That’s sure is a lot of words to inadequately restate:

Every U.S. citizen is a member of some protected class, and is entitled to the benefits of EEO law. However, the EEO laws were passed to correct a history of unfavorable treatment of women and minority group members.

It also seems to willfully ignore the Supreme Court just deciding to treat protected class litigation for religion rather differently. In the latest session, an aside about the religious beliefs of Christians is important evidence of discrimination to be rectified while bold-faced statements of intent to discriminate against Muslims are somehow not.

A “class” is any group of people that shares a characteristic. If that characteristic is one of age/race/sexual orientation/national original/sex, etc., then the class is protected. There’s literally no such thing as ‘”race” as a protected class’; instead, all the values of the race characteristic form the bases for protected classes: African-Americans, East Asian-Americans, but also Caucasian Americans.

OddBall Herrera
4 years ago
Reply to  E L

“In the latest session, an aside about the religious beliefs of Christians is important evidence of discrimination to be rectified while bold-faced statements of intent to discriminate against Muslims are somehow not.”

I mean…this is a little disingenuous. The S.C. ruled in the former case that statements combined with past actions (specifically inconsistent outcomes) demonstrated that the commission in Colorado was actually acting out of animus towards a particular religion. The S.C. in the latter case ruled that prejudicial statements by Trump didn’t outweigh that the standards for rational bases for a travel ban had been met. In that sense the rulings are entirely consistent – if you’re going to make prejudicial statements you better have a compelling case that the actions you take aren’t motivated by them.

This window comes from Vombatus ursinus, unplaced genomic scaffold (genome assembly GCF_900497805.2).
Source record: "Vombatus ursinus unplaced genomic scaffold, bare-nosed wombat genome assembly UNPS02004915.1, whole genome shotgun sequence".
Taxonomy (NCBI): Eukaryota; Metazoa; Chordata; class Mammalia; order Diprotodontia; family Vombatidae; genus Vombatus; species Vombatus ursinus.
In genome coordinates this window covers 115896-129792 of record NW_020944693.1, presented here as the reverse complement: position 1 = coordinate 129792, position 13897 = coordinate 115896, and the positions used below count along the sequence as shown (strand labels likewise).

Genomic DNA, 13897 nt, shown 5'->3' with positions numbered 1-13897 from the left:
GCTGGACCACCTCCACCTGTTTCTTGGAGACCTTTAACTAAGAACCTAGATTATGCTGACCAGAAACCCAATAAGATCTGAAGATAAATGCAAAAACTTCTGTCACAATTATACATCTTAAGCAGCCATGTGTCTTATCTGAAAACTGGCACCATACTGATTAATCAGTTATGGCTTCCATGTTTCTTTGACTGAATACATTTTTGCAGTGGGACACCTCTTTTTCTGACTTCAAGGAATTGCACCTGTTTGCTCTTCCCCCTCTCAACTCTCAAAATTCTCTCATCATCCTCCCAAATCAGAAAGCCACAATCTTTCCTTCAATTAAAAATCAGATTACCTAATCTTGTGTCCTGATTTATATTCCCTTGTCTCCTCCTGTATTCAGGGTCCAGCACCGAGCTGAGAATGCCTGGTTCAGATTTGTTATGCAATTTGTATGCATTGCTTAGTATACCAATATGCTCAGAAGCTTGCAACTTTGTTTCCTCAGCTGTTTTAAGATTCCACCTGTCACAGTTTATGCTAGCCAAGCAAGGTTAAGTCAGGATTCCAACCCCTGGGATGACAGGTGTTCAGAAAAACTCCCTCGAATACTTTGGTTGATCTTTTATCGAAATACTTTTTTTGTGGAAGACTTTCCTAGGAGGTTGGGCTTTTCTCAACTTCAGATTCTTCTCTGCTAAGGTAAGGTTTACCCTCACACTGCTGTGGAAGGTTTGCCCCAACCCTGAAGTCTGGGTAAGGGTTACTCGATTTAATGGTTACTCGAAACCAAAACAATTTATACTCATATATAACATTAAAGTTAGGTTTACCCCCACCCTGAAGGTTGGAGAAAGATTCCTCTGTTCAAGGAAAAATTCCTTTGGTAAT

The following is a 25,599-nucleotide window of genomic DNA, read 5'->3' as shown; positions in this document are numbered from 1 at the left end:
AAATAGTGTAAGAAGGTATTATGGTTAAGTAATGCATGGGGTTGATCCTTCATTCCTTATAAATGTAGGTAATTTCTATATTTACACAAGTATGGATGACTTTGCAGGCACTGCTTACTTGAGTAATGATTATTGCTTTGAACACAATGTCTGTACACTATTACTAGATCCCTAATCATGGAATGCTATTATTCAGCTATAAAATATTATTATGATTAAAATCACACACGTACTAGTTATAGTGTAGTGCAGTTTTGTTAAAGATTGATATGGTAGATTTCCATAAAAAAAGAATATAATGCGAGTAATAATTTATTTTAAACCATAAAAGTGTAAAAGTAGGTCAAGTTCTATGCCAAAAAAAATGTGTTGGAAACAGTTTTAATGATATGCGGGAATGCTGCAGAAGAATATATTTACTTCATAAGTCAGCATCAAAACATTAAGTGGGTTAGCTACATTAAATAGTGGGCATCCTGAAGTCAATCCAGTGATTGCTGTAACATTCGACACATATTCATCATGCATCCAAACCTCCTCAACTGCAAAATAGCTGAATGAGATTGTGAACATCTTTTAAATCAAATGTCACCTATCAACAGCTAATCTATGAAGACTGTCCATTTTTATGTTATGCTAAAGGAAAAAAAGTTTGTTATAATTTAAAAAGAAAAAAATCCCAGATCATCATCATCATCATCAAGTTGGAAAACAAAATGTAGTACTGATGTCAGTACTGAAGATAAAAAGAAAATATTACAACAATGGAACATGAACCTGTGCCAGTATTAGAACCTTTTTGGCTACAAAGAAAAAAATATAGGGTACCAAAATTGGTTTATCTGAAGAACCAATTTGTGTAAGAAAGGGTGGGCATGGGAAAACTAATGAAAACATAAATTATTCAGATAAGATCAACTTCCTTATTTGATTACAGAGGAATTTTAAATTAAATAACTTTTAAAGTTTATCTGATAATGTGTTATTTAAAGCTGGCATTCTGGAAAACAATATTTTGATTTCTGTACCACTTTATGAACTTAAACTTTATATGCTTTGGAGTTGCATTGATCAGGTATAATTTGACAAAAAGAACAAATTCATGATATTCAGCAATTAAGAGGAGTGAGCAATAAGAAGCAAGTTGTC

Not to get too far into it, but the Masterpiece Cakeshop case was so, so narrowly tailored to the facts that its implications have been grossly overstated by both sides.

CliffH
4 years ago
Reply to  Sheryl Ring

“the bleeding edge of protected class litigation is LGBT people. Courts are finding that sexual orientation and gender identity are protected classes *because LGBT people* have, throughout history, been discriminated against.”

I believe protected classes can only be created by legislation. Do you have examples of judge-made law creating new protective classes? There are many states that have passed laws making sexual orientation a protected class. And I believe there have been cases where discrimination against same-sex couples was found to be regular old sex discrimination.

“The ADEA is a perfect example. Does it protect younger people? Sure. But the targeted protected class is people aged 40-70, and the discrimination they faced.”

This is actually wrong also. The ADEA does NOT protect people younger than 40. There has been litigation and it was determined that it provides no protection whatsoever against being fired for being too young.

“should an employer turn around and start firing people for being straight, then sure, then straight sexual orientation would then be a protected class.”

No, no, no. This is so, so wrong. I’m a bit disturbed by these inaccuracies, especially as it seems that you are doubling down and saying that this specific area is “all you do all day”

rgarofalo80member
4 years ago
Reply to  Sheryl Ring

Sheryl,

I am echoing the other sentiments here. He is a member of many protected classes, but that doesn’t mean he was terminated on the basis of one. Suggesting a class were only protected if it were historically discriminated against would in itself being discriminatory.